introductory video [click here] black hispanics? “hispanics come in all colors and shapes. there...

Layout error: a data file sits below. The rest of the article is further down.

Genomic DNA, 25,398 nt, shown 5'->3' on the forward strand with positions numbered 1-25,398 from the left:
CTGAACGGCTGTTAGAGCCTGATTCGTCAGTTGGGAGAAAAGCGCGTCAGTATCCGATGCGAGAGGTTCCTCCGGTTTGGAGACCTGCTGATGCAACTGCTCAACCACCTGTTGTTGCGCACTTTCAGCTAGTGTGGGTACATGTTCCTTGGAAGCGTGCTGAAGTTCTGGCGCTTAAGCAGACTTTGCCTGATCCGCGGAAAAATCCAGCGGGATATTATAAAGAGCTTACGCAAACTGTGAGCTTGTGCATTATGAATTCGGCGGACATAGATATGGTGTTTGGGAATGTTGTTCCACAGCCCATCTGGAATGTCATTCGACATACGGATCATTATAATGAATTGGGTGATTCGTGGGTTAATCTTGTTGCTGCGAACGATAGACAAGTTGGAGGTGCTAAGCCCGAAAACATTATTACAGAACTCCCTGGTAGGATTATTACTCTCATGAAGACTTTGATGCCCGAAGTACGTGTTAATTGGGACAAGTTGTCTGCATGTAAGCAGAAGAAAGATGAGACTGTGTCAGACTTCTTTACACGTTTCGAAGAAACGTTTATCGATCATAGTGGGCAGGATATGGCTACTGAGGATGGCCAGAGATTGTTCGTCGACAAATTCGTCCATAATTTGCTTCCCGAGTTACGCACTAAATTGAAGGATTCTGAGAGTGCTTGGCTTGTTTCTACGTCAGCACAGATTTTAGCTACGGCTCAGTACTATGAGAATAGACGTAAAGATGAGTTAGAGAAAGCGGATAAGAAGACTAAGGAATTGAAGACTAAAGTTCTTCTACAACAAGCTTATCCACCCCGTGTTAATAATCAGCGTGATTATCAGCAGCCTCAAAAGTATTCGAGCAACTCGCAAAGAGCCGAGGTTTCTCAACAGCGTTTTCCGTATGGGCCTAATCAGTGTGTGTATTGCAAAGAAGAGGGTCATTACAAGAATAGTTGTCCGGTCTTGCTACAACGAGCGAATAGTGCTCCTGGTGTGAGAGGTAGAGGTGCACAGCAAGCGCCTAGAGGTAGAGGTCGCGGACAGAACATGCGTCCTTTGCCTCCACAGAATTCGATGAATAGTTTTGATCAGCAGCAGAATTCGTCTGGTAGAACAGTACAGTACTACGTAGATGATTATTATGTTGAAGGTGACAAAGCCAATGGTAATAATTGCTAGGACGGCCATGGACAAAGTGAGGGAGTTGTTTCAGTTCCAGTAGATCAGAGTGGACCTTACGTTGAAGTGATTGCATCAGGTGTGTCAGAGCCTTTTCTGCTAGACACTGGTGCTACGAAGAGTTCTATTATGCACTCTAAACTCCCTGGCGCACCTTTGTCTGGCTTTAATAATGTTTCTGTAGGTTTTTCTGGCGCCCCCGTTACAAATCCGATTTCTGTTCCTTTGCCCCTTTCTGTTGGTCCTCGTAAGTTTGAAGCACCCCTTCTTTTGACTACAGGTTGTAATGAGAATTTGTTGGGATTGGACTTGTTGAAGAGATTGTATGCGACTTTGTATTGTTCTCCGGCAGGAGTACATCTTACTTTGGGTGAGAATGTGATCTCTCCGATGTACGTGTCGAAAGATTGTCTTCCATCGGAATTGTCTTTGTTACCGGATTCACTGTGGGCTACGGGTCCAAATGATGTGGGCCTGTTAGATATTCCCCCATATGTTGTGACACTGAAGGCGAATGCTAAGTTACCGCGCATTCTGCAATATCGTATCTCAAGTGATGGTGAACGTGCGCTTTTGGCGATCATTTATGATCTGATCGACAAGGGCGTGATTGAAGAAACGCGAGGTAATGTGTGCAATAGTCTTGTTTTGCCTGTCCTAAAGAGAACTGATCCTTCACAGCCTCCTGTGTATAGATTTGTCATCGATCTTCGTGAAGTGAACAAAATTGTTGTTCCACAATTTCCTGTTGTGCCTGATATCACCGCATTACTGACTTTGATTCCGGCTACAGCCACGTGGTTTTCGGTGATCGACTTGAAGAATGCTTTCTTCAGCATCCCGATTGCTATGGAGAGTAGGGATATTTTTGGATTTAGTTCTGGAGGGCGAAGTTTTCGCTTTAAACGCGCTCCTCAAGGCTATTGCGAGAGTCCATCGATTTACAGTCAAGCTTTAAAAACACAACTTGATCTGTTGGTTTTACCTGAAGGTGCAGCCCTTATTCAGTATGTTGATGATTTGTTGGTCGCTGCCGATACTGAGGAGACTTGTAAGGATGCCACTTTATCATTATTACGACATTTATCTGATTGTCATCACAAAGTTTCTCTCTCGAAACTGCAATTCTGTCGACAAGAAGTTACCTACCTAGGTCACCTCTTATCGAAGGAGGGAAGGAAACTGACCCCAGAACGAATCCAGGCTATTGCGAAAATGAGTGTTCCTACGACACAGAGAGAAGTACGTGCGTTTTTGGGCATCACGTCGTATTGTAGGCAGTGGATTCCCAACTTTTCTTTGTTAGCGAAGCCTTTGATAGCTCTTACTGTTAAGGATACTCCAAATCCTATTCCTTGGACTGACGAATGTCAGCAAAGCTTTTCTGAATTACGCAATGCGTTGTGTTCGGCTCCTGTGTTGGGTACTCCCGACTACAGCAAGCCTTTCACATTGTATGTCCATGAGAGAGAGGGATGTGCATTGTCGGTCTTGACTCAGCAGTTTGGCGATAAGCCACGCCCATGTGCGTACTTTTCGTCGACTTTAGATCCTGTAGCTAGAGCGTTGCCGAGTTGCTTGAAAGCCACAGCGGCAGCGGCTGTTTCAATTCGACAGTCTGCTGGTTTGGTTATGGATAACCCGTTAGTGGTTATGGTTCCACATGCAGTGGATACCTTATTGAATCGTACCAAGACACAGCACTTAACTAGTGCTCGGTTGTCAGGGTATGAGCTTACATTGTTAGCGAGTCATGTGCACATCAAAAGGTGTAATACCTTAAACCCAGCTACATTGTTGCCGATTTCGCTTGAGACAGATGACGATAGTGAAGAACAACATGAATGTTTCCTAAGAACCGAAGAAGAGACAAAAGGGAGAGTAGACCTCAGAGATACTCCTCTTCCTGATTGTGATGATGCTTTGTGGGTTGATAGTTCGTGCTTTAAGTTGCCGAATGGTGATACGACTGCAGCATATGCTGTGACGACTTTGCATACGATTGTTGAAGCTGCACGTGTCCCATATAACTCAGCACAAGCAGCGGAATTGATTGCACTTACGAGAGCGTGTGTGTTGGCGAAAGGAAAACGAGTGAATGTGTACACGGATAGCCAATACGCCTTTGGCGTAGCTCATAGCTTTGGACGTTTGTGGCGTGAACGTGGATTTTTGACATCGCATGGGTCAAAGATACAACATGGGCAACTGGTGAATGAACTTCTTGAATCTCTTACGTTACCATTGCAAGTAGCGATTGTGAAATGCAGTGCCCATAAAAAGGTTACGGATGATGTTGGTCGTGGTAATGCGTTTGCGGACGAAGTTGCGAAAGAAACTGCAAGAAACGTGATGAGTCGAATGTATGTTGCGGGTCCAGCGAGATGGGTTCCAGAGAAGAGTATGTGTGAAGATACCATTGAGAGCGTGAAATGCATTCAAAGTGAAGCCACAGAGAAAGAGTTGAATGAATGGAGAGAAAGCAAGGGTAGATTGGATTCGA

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Slide 2 Introductory video [click here] Slide 3 Black Hispanics? Hispanics come in all colors and shapes. There are Asian Hispanics, white Hispanics, black Hispanics and even Latino Hispanics, as roughly 20 million people defined themselves, puzzled by the race question in the 2000 U.S. census. Black Hispanics struggle for their racial identity Bruno Diaz, Midland Reporter Telegram 2/13/2005Black Hispanics struggle for their racial identity Slide 4 My accent didnt match my face "When people realized that my accent didn't match my face, they asked me where I was from. And when I told them that I was from the Dominican Republic, and that I spoke Spanish -- therefore my accent -- I always got this 'wow!-that-is-weird!' kind of look" --Eddy Bello. Slide 5 Dominican identity Sammy Sosa, David Ortiz, and Manny Ramirez, men who in this country, most would identify as Black men, but when asked, they identify as Dominicans strictly. Jose Vilson Slide 6 Hispanic race? "Hispanics are not a race but members of a group with a common cultural background. To put all of us in the same bag is just ridiculous." Eddy Bello and Ronald Flecha Black Hispanics struggle for their racial identity Bruno Diaz, Midland Reporter Telegram 2/13/2005 Slide 7 Afro-Latin Americans Map Click for interactive map Slide 8 And Argentinas Afrolatinos? Gaurav Jashnani, a Fulbright scholar Studying in Argentina, suggests possible theories on the annihilation of afrolatino populations in Argentina. Slide 9 Afro-Nicaraguans The ancestors of Afro-Nicaraguans were free blacks who immigrated from Jamaica and other Caribbean countries, lured by the good, steady jobs available for English speakers. Afro-Latin Americans:A rising voice Miami Herald, Audra D.S. Burch 6/10/2007Afro-Latin Americans:A rising voice Slide 10 And yet Stories abound about people who have hidden behind ambiguously brown complexions, passing for Miskito Indians, or mestizo. Slide 11 No racism in Cuba Slide 12 Alice Walkers account Alice Walker, author of The Color Purple, described her visit to Cuba in her essay My Fathers Country is the Poor. Slide 13 Alice Walkers account And then we presented ourselves as black Americans (they presented themselves, un self-consciously and without words, as Cubans, of course), and their faces changed. For the first time they seemed aware of their color differences among themselvesand were embarrassed for us. Then we were entertained by what I perceived (with North American eyes, seeing narrowly) as an integrated group. Such a group! Black, brown, white, yellow, pink, gold complexions. Slide 14 No racism in Cuba? Sitting across from the white manager, [Denny] rattled off his qualifications: high school diploma, courses in tourism, hard worker. They weren't good enough: He needed his white brother-in-law to vouch for him, Denny recalled. Black people tend to do everything bad here, the manager said. A barrier for Cuba's blacks Miami Herald Staff Report 6/20/2007A barrier for Cuba's blacks Slide 15 before the revolution, blacks were disproportionately employed in menial jobs, in which many remainedNow, everyone, including the black waiters, studies constantly in order to improve their positions. My Fathers Country is the Poor, In Search of Our Mothers Gardens, 210 Alice Walkers explanation? Slide 16 Afro-Cuban identity denial The 2002 census, which asked Cubans whether they were white, black or mestizo/mulatto, showed 11 percent of the island's 11.2 million people described themselves as black. The real figure is more like 62 percent, according to the Institute for Cuban and Cuban-American Studies at the University of Miami. A barrier for Cuba's blacks Miami Herald Staff Report 6/20/2007A barrier for Cuba's blacks Slide 17 Alice Walkers take We can see that great efforts have been made to have Cuban art reflect the masses of Cuban people, that the African heritage is given equal time with the Spanish, and that the dominant culture is recognized as being a synthesis of the two. My Fathers Country is the Poor, In Search of Our Mothers Gardens, 210 Slide 18 Afro-Cubans imprisoned [Physician Oscar Elias Bisct] was sentenced to 27 years for, among other things, organizing a seminar on Martin Luther King's non--violent forms of protest. A barrier for Cuba's blacks Miami Herald Staff Report 6/20/2007A barrier for Cuba's blacks Slide 19